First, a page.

Lead acetate Test.

Extracts were treated with few drops of lead acetate solution. Formation of yellow colour precipitate indicates the presence of flavonoids.

KOH test.

To 0.5ml of extract was treated with few drops ofalcoholicpotassium hydroxide solution. Formation of intense yellow colour.

2.5.6. Test for Terpenoid and Steroids

Salkowski test was used to identification steroid and terpenoid.

To 0.5ml of each of the extract 2ml of chloroform was added and then 3ml of concentrated H2SO4 was carefully added to form a layer. A reddish brown colouration of the interface indicates the presence of terpenoids and steroids.

2.5.7. Test for Alkaloids

Two different tests were used for the identification of alkaloids

Dragendroff’s Test.

Filtrates were treated with Dragendroff’s reagent (solution of Potassium Bismuth Iodide). Formation of red precipitate indicates the presence of alkaloids.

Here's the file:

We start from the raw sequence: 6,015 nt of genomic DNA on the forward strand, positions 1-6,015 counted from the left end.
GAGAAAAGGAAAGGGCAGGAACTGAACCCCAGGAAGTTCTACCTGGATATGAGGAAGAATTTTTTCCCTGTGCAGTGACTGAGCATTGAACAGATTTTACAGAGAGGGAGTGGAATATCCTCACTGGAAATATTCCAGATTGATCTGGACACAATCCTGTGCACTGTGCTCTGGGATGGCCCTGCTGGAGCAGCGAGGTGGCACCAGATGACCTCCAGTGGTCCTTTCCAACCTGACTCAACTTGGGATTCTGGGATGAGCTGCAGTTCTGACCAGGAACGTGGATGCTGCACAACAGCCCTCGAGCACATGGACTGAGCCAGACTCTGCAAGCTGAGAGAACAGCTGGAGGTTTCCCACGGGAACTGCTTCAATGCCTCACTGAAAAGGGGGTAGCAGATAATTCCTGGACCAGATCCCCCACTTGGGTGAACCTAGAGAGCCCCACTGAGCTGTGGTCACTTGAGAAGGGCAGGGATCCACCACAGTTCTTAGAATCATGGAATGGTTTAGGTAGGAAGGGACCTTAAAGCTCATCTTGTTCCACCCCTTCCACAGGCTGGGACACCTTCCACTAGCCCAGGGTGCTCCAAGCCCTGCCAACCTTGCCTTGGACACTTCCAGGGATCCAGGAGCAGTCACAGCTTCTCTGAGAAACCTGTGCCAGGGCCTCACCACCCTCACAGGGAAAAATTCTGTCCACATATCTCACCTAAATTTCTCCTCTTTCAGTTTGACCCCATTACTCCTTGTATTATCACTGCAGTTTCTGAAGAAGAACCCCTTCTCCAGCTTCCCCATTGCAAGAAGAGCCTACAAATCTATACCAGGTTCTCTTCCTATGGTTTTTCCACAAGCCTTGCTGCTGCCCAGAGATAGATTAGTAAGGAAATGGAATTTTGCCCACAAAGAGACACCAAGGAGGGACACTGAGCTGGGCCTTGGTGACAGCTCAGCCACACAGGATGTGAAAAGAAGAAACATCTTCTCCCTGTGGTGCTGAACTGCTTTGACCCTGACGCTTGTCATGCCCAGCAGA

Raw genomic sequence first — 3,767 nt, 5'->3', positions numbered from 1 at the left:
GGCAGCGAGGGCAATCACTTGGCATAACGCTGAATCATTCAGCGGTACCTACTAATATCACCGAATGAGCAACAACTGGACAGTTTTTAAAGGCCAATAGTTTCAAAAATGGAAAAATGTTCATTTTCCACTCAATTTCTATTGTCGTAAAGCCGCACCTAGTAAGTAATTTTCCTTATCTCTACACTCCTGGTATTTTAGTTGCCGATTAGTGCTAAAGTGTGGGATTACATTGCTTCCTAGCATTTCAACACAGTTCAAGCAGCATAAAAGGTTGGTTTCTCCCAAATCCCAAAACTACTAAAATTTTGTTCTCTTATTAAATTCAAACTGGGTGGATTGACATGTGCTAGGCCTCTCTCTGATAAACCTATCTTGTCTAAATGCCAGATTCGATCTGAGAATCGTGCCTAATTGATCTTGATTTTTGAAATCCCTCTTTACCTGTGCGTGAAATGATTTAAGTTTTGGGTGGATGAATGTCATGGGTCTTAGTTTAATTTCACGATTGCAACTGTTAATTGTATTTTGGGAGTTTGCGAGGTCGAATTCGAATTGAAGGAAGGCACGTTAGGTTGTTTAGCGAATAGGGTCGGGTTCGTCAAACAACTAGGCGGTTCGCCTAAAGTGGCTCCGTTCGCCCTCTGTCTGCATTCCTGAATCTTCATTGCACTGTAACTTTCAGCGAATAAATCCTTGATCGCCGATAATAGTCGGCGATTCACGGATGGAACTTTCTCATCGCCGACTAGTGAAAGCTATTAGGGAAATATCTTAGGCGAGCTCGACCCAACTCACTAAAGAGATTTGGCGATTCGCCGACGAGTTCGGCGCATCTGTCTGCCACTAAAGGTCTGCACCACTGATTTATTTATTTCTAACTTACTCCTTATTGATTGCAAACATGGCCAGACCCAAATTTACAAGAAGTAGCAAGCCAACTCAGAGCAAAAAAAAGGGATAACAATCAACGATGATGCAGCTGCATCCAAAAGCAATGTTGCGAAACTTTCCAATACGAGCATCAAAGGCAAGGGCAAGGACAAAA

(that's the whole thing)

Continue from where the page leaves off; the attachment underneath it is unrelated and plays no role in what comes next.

Wagner’s Test.

Filtrates were treated with Wagner’s reagent (Iodine in Potassium Iodide). Formation of brown/reddish precipitate indicates the presence of alkaloids.

2.5.8. Test for Anthraquinones (Borntragor’s Test)

To 0.5ml of the extract 5 - 10ml of dilute HCL was added and boiled on water bath for 10 minutes and filtered. Then the filtrate was extracted with carbon tetra chloride and the equal amount of ammonia was added. Aftershaking the reaction mixture was observed for the formation of pink – red colour in the ammonia layer.

3. Results and Dissection

Aristolochiabraceelataethanolic extracts of fruit and whole plant were able to inhibit the DPPH activity with 86 ± 0.05 and 84 ± 0.02 respectively theirs fractions was showed varied potentials shown in table (1). Ethyl acetate was mainly the most active maybe due the polarity of the active constituents.

Table 1. Antioxidant activityAristolochiabraceelata extracts.

sample Antioxidant activity percentage